She reported that poverty was also an issue in San Marcos, but not in the same widespread way it was expressed in Helena where poverty seems to be fueling a sense of hopelessness. The hopelessness is exacerbated by the concern that an improvement in the school and in the outcomes for children would lead to youth flight and the demise of the community. And yet, the community seems stymied from making the kind of improvements (renovating old buildings, attracting new business) that would be necessary to attract employers that could provide stimulating economic opportunities for new graduates. As one Helena participant noted in the documentary trailing, “the running joke is, ‘the last person out of Helena, turn out the light.’”

The gaps in Bridgeport are caused not just by poverty, but by the allocation of resources. While many in the community are poor, participants identified the disparity in resources between schools as an important consideration. Students feel safe while at school, but they don’t have the same level of security in their communities.

Because we were fortunate to have three young scholars in our group, I asked them how these conversations about the achievement gaps relate to their recent (more so than the rest of us at the table) high school experiences.

Astonishingly, one young woman raised in New Mexico responded, “It would have been great if someone had cared about this at my school.” She then relayed a story about being bused to a school south of town where there was a “mish-mash” of kids, what could have been a rewarding multi-cultural learning experience, but was really a holding place for kids who were given no direction, incentives, or experiences. It was the opposite of what Dr. Edmund Gordon (a panelist at the National Press Club) described as a community dedicated to education that included a school. Instead, the picture she painted was of a walled-in school in the middle of rich cultural opportunities that the students never experienced. [Ed. Note: Dr. Gordon is a brilliant thinker with remarkably diverse and deep scholarship and I felt blessed to be in attendance for his comments. Check out his biography and this brief video tribute from EdLab – Teachers College, Columbia University to him for more information.] Of her school of approximately 400 students, only100 students graduated (admittedly some moved away, and a meager 5 ventured out of state to pursue higher education opportunities. Other participants noted that even in the shadow of our nation’s capitol, there are entire school districts whose students have never visited the Smithsonian.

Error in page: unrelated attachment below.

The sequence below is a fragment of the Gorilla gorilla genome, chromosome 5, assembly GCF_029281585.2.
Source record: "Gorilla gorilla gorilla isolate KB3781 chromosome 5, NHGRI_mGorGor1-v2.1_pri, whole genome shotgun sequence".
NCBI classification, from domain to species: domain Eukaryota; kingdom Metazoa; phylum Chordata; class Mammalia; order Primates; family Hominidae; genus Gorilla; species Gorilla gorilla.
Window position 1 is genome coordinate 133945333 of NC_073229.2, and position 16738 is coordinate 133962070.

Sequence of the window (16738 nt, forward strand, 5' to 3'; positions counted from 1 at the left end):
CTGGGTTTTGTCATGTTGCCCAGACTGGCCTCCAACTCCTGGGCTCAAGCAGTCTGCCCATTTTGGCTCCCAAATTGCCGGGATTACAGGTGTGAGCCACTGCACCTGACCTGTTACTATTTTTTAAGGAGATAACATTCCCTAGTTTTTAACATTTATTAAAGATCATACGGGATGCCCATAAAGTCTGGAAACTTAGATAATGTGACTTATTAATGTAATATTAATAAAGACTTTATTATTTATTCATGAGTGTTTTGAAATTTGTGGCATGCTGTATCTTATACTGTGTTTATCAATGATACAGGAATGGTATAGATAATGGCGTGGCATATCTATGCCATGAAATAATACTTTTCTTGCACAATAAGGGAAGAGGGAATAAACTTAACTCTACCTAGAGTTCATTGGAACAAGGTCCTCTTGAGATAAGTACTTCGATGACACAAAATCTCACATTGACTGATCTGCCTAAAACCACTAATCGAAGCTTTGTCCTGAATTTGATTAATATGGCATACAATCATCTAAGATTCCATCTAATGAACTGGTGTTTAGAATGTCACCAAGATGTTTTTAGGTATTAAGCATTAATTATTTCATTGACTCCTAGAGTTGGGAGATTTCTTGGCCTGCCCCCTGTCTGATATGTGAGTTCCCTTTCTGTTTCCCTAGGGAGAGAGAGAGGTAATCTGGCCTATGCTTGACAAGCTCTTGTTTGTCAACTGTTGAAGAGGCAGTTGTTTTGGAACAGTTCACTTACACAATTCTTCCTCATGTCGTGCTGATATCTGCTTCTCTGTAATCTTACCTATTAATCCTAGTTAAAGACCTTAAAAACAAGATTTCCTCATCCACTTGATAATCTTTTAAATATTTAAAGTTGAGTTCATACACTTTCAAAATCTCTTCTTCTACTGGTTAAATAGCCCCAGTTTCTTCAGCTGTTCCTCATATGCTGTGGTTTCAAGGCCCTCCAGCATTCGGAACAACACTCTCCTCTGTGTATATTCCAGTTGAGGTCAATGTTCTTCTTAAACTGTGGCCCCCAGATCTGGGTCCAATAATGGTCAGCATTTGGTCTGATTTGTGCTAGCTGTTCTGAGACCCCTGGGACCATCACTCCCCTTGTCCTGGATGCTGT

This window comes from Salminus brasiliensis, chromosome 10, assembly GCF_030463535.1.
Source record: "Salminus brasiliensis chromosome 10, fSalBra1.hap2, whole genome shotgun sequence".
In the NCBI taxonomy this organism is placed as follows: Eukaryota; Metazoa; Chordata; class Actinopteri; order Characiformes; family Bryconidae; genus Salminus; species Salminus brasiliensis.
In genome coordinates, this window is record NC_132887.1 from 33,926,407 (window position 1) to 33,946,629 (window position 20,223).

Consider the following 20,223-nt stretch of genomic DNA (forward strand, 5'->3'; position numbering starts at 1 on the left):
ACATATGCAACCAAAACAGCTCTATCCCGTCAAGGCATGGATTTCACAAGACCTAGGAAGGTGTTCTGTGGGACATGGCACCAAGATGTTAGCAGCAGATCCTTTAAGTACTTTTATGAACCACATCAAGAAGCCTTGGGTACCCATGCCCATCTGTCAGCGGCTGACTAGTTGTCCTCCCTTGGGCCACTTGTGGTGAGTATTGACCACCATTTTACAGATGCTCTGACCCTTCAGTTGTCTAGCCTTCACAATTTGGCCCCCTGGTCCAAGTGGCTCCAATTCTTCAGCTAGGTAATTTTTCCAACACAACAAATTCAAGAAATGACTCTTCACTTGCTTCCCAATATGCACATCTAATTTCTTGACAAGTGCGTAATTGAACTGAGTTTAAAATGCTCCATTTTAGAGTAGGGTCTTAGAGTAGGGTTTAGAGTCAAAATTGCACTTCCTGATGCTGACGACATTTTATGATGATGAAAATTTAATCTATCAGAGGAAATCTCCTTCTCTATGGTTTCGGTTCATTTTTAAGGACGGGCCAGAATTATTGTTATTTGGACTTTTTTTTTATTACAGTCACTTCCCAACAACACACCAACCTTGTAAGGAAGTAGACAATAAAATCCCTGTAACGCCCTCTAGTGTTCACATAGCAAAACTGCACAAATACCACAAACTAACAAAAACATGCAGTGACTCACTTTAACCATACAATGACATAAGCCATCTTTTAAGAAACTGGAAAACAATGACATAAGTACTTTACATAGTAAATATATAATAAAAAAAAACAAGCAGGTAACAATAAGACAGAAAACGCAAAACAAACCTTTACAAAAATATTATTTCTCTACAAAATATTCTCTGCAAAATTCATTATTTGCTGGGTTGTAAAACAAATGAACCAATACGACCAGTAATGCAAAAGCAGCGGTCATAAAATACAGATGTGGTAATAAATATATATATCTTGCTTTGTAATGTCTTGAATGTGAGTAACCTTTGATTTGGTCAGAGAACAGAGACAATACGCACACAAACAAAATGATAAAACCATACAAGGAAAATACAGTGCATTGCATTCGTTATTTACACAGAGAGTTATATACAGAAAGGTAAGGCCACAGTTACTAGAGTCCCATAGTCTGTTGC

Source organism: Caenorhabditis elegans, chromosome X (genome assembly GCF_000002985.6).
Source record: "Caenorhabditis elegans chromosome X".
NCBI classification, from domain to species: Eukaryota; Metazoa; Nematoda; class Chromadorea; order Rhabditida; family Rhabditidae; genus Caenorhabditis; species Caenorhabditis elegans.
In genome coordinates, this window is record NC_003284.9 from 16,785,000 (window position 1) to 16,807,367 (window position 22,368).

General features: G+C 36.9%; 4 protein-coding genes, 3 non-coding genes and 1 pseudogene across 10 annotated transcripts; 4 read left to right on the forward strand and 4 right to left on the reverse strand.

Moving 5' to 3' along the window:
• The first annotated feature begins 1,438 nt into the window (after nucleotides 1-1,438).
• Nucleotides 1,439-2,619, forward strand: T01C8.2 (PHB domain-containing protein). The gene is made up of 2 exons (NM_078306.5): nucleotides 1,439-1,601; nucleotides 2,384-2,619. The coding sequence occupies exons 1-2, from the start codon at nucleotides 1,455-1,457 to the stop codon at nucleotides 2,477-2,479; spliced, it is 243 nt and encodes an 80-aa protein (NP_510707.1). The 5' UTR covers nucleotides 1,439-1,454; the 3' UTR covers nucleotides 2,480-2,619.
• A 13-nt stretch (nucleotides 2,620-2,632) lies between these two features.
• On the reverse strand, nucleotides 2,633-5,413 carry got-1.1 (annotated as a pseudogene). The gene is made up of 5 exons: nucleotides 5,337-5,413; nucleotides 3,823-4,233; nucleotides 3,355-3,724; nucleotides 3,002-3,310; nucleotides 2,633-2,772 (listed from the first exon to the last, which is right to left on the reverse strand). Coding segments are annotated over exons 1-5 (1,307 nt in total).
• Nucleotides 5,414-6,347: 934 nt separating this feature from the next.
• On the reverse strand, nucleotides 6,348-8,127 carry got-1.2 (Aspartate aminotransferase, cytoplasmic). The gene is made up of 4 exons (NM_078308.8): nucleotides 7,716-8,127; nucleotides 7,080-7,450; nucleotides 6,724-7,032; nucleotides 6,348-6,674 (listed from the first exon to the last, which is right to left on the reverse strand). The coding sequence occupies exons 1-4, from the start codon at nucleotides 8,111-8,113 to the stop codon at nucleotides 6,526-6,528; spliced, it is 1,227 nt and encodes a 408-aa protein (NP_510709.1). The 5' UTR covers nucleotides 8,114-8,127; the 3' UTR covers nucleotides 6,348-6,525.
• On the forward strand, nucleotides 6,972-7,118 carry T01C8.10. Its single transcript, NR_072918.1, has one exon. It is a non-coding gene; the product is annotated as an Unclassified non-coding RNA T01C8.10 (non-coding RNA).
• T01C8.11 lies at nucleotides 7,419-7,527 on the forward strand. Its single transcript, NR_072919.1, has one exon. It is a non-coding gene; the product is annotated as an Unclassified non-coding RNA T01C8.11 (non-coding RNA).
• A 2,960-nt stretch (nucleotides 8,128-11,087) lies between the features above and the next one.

The experience of a young woman who went to high school in Denver was equally as dismal. She described multiple gaps – the number who did or did not complete high school, those who held high grade marks vs. those who did not, and those who pursued academic studies. She remembers having these conversations as she speculated on what it meant and why it occurred that she was only one out of two Black students in the Advanced Placement track at her high school, but she doesn’t remember that any of these conversations were intended to uncover the reason nor did they result in any changes.

A third young scholar did not remember any conversations about this topic in her school and was impressed to learn that students in the forum wanted adults to have high expectations of them. She reflected on how the naming of the problem indicates who will be involved in “fixing” the problem. The issues of education and youth seem so personal and so local that there is a danger of losing this when the issue becomes national or global.

Returning to the earlier challenges in Helena one participant summarized the tension facing communities, particularly the rural and declining communities: How do you preserve a local way of life while exposing kids to the world beyond? Some piece of the solution may be found in examining communities like York PA which has become a multi-ethnic community where kids grow up and go to college, but after they graduate, marry and start a family, many of them return to York because it offers a way of life that they want to give to their children.

Ultimately, our table agreed that education must be more broadly defined as an ongoing activity that occurs in lots of places, not just in school and that the over-riding question we must seek to answer is:

How can we make sure that
every student has every opportunity to succeed that they need?